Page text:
On March 2, 2020, the plaintiff filed a motion to amend the complaint. The proposed changes included addition of two new individual plaintiffs and new factual allegations. A day later, the Department moved for summary judgment. The court granted leave for plaintiff to amend the complaint on March 6, 2020. The Department filed a motion to dismiss the proposed changes to the complaint on March 20, 2020.

At a hearing on April 15, 2020, the parties announced that they had reached a settlement agreement, contingent upon certification of a class for settlement purposes and, in due course, the court’s approval of the settlement.

The court partly granted the plaintiffs’ motion to reconsider class certification on April 16, 2020. According to this order, a class was certified consisting of “all current Florida Department of Corrections prisoners whose digital media files were taken, or will be taken, pursuant to the Department’s termination of the MP3 program, and who purchased more than 75 songs through that program.” In addition, the court denied the Department’s motion to dismiss and motion for summary judgment on the same day. The court reasoned that “denial is based on mootness with this exception: the Department’s assertion that the plaintiffs lack standing and the court lacks jurisdiction is not moot but is denied on the merits.”

On May 14, 2020, the parties filed a joint motion for preliminary approval of class action settlement. According to this motion, the Department “agreed to restore the ability of each member of the Class to listen to a certain, agreed upon number of songs that were previously purchased under the Digital Music Player Program through the issuance of Settlement Credits,” among other things. The agreement also required the Department to pay the plaintiffs $150,000 in attorneys’ fees and costs. The court issued an order preliminarily granting the proposed settlement on May 26, 2020.

On July 13, 2020, the parties filed a joint motion to amend the class definition, to include inmates who had purchased 100 songs, rather than 75. In addition, on July 14, 2020, the parties jointly filed a fully executed settlement agreement, which, among other things, removed an individual plaintiff as a class representative.

On July 27, 2020, the court approved the parties’ joint motion to amend the class definition. As of August 3, 2020, this case is ongoing; the Final Fairness Hearing, which will determine whether the Settlement Agreement is fair, reasonable, and adequate, is scheduled for December 4, 2020.

Sara Stearns - 04/05/2019
Bogyung Lim - 08/02/2020


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Issues and Causes of Action
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Issues
Constitutional Clause
Due Process
Takings
Defendant-type
Corrections
General
Conditions of confinement
Grievance Procedures
Loss or damage to property
Plaintiff Type
Private Plaintiff
Type of Facility
Government-run
Causes of Action 42 U.S.C. § 1983
Declaratory Judgment Act, 28 U.S.C. § 2201
Defendant(s) Florida Department of Corrections
Plaintiff Description Florida prison inmates who lost digital property because of the Florida Department of Correction's transition between digital media programs.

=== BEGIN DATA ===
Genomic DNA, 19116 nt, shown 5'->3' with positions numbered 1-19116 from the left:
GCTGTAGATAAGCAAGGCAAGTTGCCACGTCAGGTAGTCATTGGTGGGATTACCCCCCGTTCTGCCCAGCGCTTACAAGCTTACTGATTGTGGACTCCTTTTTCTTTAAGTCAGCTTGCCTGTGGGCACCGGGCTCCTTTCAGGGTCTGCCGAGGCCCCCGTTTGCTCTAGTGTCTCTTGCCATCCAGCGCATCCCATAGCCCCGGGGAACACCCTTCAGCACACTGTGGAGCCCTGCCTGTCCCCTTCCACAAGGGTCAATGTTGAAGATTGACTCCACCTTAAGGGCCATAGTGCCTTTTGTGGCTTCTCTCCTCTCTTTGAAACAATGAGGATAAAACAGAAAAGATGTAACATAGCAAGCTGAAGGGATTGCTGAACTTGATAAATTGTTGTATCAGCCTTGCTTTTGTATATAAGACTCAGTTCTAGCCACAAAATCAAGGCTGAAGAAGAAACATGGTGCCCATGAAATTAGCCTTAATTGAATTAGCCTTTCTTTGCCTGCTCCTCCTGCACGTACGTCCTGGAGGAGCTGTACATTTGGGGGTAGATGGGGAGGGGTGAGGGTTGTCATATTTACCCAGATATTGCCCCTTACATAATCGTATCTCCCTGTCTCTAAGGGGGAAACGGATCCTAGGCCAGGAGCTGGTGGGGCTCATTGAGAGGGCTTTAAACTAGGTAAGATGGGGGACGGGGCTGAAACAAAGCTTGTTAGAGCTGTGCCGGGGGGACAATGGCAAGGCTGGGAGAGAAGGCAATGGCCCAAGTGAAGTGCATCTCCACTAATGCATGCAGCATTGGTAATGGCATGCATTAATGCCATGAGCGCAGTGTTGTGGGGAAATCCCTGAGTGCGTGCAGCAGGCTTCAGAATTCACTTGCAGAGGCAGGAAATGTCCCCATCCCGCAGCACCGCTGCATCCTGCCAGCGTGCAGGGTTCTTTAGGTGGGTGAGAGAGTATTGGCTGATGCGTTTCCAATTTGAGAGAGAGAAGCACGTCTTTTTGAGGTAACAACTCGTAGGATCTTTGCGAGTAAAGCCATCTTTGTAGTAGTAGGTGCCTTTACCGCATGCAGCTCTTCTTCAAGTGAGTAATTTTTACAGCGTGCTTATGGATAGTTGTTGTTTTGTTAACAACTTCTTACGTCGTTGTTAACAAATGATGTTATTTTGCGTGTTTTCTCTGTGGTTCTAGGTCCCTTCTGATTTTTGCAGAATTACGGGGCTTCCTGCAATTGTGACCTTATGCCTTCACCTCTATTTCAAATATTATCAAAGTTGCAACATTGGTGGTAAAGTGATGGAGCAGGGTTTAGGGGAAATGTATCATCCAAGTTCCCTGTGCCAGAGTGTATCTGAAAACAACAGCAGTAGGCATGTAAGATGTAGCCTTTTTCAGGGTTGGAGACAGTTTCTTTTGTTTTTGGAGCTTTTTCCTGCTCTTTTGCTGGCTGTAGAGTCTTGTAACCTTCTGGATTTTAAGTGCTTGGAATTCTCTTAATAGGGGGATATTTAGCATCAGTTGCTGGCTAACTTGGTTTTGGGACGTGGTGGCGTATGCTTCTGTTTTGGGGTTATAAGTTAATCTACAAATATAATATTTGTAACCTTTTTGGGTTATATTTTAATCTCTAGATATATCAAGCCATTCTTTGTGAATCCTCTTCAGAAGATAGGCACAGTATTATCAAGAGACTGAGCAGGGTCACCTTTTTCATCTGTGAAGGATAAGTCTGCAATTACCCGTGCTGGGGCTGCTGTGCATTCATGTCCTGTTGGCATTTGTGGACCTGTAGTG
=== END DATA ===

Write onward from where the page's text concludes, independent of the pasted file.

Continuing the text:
Indexed Lawyer Organizations Florida Justice Institute
Class action status sought Yes
Class action status granted Yes
Filed Pro Se No
Prevailing Party Plaintiff
Public Int. Lawyer Yes
Nature of Relief Attorneys fees
Injunction / Injunctive-like Settlement
Source of Relief Settlement
Form of Settlement Court Approved Settlement or Consent Decree
Filed 02/19/2019
Case Ongoing Yes
Additional Resources
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Docket(s)
4:19-CV-0094 (N.D. Fla.)
PC-FL-0031-9000.pdf | Detail
Date: 07/30/2020
Source: PACER [Public Access to Court Electronic Records]
General Documents
Class Action Complaint for Injunctive and Declaratory Relief [ECF# 1]
PC-FL-0031-0001.pdf | Detail
Date: 02/19/2019
Source: PACER [Public Access to Court Electronic Records]
Order Denying the Motion to Dismiss [ECF# 38] (N.D. Fla.)
PC-FL-0031-0002.pdf | Detail
Date: 05/30/2019
Source: PACER [Public Access to Court Electronic Records]
Order Denying Class Certification and Denying Summary Judgment [ECF# 64] (N.D. Fla.)
PC-FL-0031-0003.pdf | Detail
Date: 09/25/2019
Source: PACER [Public Access to Court Electronic Records]
Plaintiff's Motion for Leave to File an Amendment to the Complaint and Proposed Amendment [ECF# 133]
PC-FL-0031-0004.pdf | Detail
Date: 03/02/2020
Source: PACER [Public Access to Court Electronic Records]
Order Preliminarily Approving Settlement and Authorizing Notice to the Settlement Class [ECF# 170] (N.D. Fla.)
PC-FL-0031-0005.pdf | Detail
Date: 05/26/2020
Source: PACER [Public Access to Court Electronic Records]
Order Amending the Class Definition, Requiring Notice, and Extending Deadlines [ECF# 288] (N.D. Fla.)
PC-FL-0031-0006.pdf | Detail
Date: 07/27/2020
Source: PACER [Public Access to Court Electronic Records]
show all people docs
Judges Hinkle, Robert Lewis (N.D. Fla.) show/hide docs
PC-FL-0031-0002 | PC-FL-0031-0003 | PC-FL-0031-0005 | PC-FL-0031-0006 | PC-FL-0031-9000
Jones, Gary R. (N.D. Fla.) [Magistrate] show/hide docs
PC-FL-0031-9000
Plaintiff's Lawyers Glickman, Joshua Aaron (Kansas) show/hide docs
PC-FL-0031-9000
Glickman, Joshua Aaron (Florida) show/hide docs
PC-FL-0031-0001 | PC-FL-0031-0004
Heller, Shawn Alex (Florida) show/hide docs
PC-FL-0031-0001 | PC-FL-0031-0004 | PC-FL-0031-9000
Taseff, Ray (Florida) show/hide docs
PC-FL-0031-0001 | PC-FL-0031-0004 | PC-FL-0031-9000
Trevisani, Dante Pasquale (Florida) show/hide docs
PC-FL-0031-0001 | PC-FL-0031-0004 | PC-FL-0031-9000
Defendant's Lawyers Olivella, Miguel A. Jr. (Florida) show/hide docs
PC-FL-0031-9000
Patel, Anita J (Florida) show/hide docs
PC-FL-0031-9000